Featured Research

from universities, journals, and other organizations

Premature babies harbor fewer, but more dangerous microbe types

Date:
December 9, 2011
Source:
Duke University Medical Center
Summary:
One of the most comprehensive studies to date of the microbes that are found in extremely low-birthweight infants found that hard-to-treat Candida fungus is often present, as well as some harmful bacteria and parasites.

One of the most comprehensive studies to date of the microbes that are found in extremely low-birthweight infants found that hard-to-treat Candida fungus is often present, as well as some harmful bacteria and parasites.

Researchers at the Duke University Medical Center and Nicholas School of the Environment looked at the microbes in 11 premature infants and found much less diversity than in full-term infants.

"The babies' guts were taken over by microbes we know are dangerous if they get into the blood," said senior author Patrick Seed, MD, PhD, assistant professor of pediatrics at Duke. "Even after the babies were no longer on antibiotics, healthier bacteria didn't appear in the babies very quickly. This may be one reason why premature babies are so vulnerable to infections."

All of the premature children were placed on antibiotic treatments after birth, which would wipe out some types of bacteria and yeast, but once they were off the antibiotics and taking food, the researchers expected to see more diversity of bacteria in the babies' developing digestive systems than they found.

The findings were published in PLoS One open-access journal on December 8, 2011.

Five infants had blood infections while three had necrotizing enterocolitis, an infection-related death of bowel tissue, said Seed, who is also with the Jean and George Brumley Jr. Neonatal-Perinatal Research Institute and the Duke Center for Microbial Pathogenesis.

Seed said that while the study babies were colonized mainly by organisms that were found in stool specimens, in some cases they also had infections with Staphylococcus epidermidis, a form of staph infection, that was abundant in many of the babies' digestive tracts.

The bacteria and yeast in the premature babies' digestive tracts are known causes of devastating infections in these babies. The gut seems to be a reservoir for some organisms that form infections, Seed said. Previous to this work, "we only knew the tip of the iceberg," he said.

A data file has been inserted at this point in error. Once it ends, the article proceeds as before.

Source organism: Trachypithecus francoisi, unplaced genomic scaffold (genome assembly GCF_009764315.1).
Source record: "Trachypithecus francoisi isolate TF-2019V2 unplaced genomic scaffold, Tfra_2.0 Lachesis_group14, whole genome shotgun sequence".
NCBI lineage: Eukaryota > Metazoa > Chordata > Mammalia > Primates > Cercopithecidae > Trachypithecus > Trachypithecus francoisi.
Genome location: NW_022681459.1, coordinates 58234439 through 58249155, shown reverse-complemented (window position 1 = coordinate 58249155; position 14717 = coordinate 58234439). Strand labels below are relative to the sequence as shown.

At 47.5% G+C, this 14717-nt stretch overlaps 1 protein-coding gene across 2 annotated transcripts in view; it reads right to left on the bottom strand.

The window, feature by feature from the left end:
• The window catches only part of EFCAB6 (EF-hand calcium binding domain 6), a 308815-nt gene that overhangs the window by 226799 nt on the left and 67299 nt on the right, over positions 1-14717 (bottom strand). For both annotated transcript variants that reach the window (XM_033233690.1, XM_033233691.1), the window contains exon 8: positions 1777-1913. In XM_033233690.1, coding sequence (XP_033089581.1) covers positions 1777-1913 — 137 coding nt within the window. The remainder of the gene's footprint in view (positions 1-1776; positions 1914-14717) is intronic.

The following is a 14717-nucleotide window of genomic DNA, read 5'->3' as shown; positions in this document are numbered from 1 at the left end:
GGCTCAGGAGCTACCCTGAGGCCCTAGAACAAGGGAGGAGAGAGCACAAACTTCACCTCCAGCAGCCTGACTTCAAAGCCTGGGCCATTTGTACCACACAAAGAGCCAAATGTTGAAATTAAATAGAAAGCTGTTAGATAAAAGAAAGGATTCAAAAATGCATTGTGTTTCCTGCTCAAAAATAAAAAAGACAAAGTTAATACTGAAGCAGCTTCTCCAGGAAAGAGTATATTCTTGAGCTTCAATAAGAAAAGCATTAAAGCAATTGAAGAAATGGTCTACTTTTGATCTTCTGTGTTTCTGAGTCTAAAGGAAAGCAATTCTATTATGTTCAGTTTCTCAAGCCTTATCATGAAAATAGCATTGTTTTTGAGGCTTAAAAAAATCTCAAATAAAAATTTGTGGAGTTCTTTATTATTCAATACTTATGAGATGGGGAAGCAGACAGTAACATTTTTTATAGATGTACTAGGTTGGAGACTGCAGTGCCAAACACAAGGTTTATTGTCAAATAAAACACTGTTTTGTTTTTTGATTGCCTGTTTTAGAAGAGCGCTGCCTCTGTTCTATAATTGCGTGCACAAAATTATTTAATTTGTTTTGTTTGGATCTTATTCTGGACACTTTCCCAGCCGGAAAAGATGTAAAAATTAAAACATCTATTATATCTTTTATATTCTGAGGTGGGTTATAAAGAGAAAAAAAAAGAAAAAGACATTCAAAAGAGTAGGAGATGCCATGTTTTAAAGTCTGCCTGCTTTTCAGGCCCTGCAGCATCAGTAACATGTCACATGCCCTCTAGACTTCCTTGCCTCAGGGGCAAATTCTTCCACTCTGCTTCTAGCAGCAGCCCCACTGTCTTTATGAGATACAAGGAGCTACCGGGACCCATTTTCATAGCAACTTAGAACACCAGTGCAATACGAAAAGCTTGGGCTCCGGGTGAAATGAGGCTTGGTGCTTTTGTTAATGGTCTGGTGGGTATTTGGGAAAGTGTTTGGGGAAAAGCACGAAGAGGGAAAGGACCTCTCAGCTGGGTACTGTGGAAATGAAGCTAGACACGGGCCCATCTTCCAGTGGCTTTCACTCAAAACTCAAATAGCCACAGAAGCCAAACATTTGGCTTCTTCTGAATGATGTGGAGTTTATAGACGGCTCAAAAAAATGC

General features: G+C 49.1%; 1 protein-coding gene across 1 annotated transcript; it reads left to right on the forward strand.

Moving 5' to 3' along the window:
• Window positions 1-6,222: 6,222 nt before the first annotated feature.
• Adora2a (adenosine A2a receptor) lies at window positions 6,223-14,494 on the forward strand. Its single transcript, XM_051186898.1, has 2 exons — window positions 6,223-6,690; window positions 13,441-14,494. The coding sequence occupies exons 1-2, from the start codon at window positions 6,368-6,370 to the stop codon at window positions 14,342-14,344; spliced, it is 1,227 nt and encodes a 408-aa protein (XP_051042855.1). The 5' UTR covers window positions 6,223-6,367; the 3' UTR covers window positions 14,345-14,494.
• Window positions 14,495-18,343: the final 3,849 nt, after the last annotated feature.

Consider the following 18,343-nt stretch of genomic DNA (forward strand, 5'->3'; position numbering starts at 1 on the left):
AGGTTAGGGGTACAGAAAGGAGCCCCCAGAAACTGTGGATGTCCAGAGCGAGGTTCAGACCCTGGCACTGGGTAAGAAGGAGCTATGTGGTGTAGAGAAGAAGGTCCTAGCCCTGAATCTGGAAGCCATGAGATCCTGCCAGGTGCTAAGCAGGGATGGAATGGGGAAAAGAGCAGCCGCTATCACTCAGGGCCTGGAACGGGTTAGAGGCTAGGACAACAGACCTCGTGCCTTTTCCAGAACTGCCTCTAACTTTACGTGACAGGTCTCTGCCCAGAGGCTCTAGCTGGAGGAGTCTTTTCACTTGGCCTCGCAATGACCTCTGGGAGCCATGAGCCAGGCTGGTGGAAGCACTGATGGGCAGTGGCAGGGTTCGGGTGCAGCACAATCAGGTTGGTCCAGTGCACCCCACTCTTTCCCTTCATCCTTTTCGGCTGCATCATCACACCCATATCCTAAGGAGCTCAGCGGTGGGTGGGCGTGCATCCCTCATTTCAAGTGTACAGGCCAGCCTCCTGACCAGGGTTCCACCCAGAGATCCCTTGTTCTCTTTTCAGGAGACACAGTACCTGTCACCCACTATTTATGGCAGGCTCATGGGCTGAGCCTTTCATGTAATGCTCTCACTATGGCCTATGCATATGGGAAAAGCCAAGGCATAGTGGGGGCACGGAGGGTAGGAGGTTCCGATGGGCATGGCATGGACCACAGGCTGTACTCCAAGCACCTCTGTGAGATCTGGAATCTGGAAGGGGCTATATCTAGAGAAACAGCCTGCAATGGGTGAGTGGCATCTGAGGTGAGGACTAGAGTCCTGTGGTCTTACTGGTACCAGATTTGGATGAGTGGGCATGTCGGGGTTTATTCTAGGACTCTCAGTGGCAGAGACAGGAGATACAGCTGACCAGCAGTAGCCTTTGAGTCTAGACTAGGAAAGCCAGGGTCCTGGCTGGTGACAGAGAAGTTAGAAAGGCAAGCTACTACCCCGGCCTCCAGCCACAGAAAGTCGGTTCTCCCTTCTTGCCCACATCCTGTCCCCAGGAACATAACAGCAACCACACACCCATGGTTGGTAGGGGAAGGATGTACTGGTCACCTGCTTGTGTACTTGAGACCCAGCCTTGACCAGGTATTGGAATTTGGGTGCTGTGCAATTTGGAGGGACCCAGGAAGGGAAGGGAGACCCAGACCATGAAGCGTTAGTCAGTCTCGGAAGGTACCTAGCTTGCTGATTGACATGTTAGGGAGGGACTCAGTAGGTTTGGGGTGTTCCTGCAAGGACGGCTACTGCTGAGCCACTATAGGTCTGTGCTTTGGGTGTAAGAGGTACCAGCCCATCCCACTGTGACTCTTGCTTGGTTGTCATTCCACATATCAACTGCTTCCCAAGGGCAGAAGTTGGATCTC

The researchers used genomic (DNA) typing of the bacteria, fungi, and parasites to determine which types were present.

It's not clear if the newborns are picking up these early infections from their mother's milk, blood, or in other ways, or if the pathogens are from the environment surrounding the infants.

"It's important to know where these pathogens come from so that doctors can possibly manipulate the babies' environment or their digestive systems," Seed said. He noted that other studies had shown value for giving babies probiotic substances to tip the internal balance toward more favorable bacteria, necessary for immunity and better health.

Seed stressed that certain bacteria and other microbes are helpful for growing babies and their immune systems, so it is important not to do any damage by creating an antiseptic environment.

"It's a question of balance," Seed said. "As vulnerable as these babies are, we still wouldn't want to wipe out all of the bacteria, even all of the potentially harmful bacteria."

Other authors include Mariam LaTuga, Michael Cotton, Ronald Goldberg and James Wynn of Duke Department of Pediatrics; and Christopher Ellis and Robert Jackson of Duke's Nicholas School of the Environment (Jackson is also with the Biology Department and the Center on Global Change at Duke University).

This research was supported by a pilot grant from the Duke Institute for Genome Sciences & Policy, the Duke Department of Pediatrics -- Division of Perinatal-Neonatal Medicine, the Jean and George Brumley, Jr. Neonatal-Perinatal Research Network and the Center on Global Change, as well as support from the Gerber and Hartwell Foundations.